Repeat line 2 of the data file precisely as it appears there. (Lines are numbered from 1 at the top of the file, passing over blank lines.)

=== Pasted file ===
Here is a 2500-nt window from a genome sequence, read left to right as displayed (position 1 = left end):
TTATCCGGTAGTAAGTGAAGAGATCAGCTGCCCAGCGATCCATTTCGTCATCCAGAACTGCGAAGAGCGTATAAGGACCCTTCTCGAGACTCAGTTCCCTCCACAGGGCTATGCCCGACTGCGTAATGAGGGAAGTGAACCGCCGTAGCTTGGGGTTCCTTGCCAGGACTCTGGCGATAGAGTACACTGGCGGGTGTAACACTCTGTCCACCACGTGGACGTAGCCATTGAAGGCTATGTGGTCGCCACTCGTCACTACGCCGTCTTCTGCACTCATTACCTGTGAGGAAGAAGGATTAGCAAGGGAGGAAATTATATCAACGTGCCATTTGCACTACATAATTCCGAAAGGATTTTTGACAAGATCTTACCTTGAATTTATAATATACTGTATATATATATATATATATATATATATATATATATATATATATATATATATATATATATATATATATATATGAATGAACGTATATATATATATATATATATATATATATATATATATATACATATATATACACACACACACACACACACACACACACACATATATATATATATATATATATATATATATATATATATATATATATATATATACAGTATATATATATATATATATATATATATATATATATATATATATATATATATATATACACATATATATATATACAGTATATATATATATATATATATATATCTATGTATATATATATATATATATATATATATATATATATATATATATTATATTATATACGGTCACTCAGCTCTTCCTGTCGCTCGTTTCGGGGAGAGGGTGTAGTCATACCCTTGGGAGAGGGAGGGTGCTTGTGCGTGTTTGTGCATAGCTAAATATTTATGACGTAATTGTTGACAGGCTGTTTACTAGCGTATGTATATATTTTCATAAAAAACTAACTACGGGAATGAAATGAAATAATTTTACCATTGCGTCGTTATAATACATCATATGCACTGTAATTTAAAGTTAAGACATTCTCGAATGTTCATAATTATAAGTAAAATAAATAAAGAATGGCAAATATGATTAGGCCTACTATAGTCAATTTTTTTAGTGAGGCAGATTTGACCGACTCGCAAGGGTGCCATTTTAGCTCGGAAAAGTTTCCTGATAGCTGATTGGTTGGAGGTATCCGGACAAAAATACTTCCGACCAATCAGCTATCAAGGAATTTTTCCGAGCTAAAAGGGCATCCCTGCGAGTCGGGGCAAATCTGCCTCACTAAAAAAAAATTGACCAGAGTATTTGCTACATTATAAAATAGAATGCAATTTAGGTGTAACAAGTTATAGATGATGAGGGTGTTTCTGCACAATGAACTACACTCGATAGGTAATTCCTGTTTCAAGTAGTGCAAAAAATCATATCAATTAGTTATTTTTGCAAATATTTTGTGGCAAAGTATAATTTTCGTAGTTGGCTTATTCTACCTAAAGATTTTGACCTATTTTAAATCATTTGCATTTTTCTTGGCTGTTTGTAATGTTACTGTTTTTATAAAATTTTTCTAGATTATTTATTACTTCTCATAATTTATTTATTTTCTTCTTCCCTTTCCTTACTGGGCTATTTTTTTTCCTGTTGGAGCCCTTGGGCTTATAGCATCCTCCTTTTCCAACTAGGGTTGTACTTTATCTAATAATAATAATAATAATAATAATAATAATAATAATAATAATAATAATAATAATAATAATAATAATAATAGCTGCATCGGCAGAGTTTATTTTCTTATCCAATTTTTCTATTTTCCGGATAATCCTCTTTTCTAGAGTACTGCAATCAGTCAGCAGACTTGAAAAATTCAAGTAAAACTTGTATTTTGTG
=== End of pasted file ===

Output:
TTATCCGGTAGTAAGTGAAGAGATCAGCTGCCCAGCGATCCATTTCGTCATCCAGAACTGCGAAGAGCGTATAAGGACCCTTCTCGAGACTCAGTTCCCTCCACAGGGCTATGCCCGACTGCGTAATGAGGGAAGTGAACCGCCGTAGCTTGGGGTTCCTTGCCAGGACTCTGGCGATAGAGTACACTGGCGGGTGTAACACTCTGTCCACCACGTGGACGTAGCCATTGAAGGCTATGTGGTCGCCACTCGTCACTACGCCGTCTTCTGCACTCATTACCTGTGAGGAAGAAGGATTAGCAAGGGAGGAAATTATATCAACGTGCCATTTGCACTACATAATTCCGAAAGGATTTTTGACAAGATCTTACCTTGAATTTATAATATACTGTATATATATATATATATATATATATATATATATATATATATATATATATATATATATATATATATATATATGAATGAACGTATATATATATATATATATATATATATATATATATATATACATATATATACACACACACACACACACACACACACACACATATATATATATATATATATATATATATATATATATATATATATATATATATACAGTATATATATATATATATATATATATATATATATATATATATATATATATATATATACACATATATATATATACAGTATATATATATATATATATATATATCTATGTATATATATATATATATATATATATATATATATATATATATATTATATTATATACGGTCACTCAGCTCTTCCTGTCGCTCGTTTCGGGGAGAGGGTGTAGTCATACCCTTGGGAGAGGGAGGGTGCTTGTGCGTGTTTGTGCATAGCTAAATATTTATGACGTAATTGTTGACAGGCTGTTTACTAGCGTATGTATATATTTTCATAAAAAACTAACTACGGGAATGAAATGAAATAATTTTACCATTGCGTCGTTATAATACATCATATGCACTGTAATTTAAAGTTAAGACATTCTCGAATGTTCATAATTATAAGTAAAATAAATAAAGAATGGCAAATATGATTAGGCCTACTATAGTCAATTTTTTTAGTGAGGCAGATTTGACCGACTCGCAAGGGTGCCATTTTAGCTCGGAAAAGTTTCCTGATAGCTGATTGGTTGGAGGTATCCGGACAAAAATACTTCCGACCAATCAGCTATCAAGGAATTTTTCCGAGCTAAAAGGGCATCCCTGCGAGTCGGGGCAAATCTGCCTCACTAAAAAAAAATTGACCAGAGTATTTGCTACATTATAAAATAGAATGCAATTTAGGTGTAACAAGTTATAGATGATGAGGGTGTTTCTGCACAATGAACTACACTCGATAGGTAATTCCTGTTTCAAGTAGTGCAAAAAATCATATCAATTAGTTATTTTTGCAAATATTTTGTGGCAAAGTATAATTTTCGTAGTTGGCTTATTCTACCTAAAGATTTTGACCTATTTTAAATCATTTGCATTTTTCTTGGCTGTTTGTAATGTTACTGTTTTTATAAAATTTTTCTAGATTATTTATTACTTCTCATAATTTATTTATTTTCTTCTTCCCTTTCCTTACTGGGCTATTTTTTTTCCTGTTGGAGCCCTTGGGCTTATAGCATCCTCCTTTTCCAACTAGGGTTGTACTTTATCTAATAATAATAATAATAATAATAATAATAATAATAATAATAATAATAATAATAATAATAATAATAATAATAGCTGCATCGGCAGAGTTTATTTTCTTATCCAATTTTTCTATTTTCCGGATAATCCTCTTTTCTAGAGTACTGCAATCAGTCAGCAGACTTGAAAAATTCAAGTAAAACTTGTATTTTGTG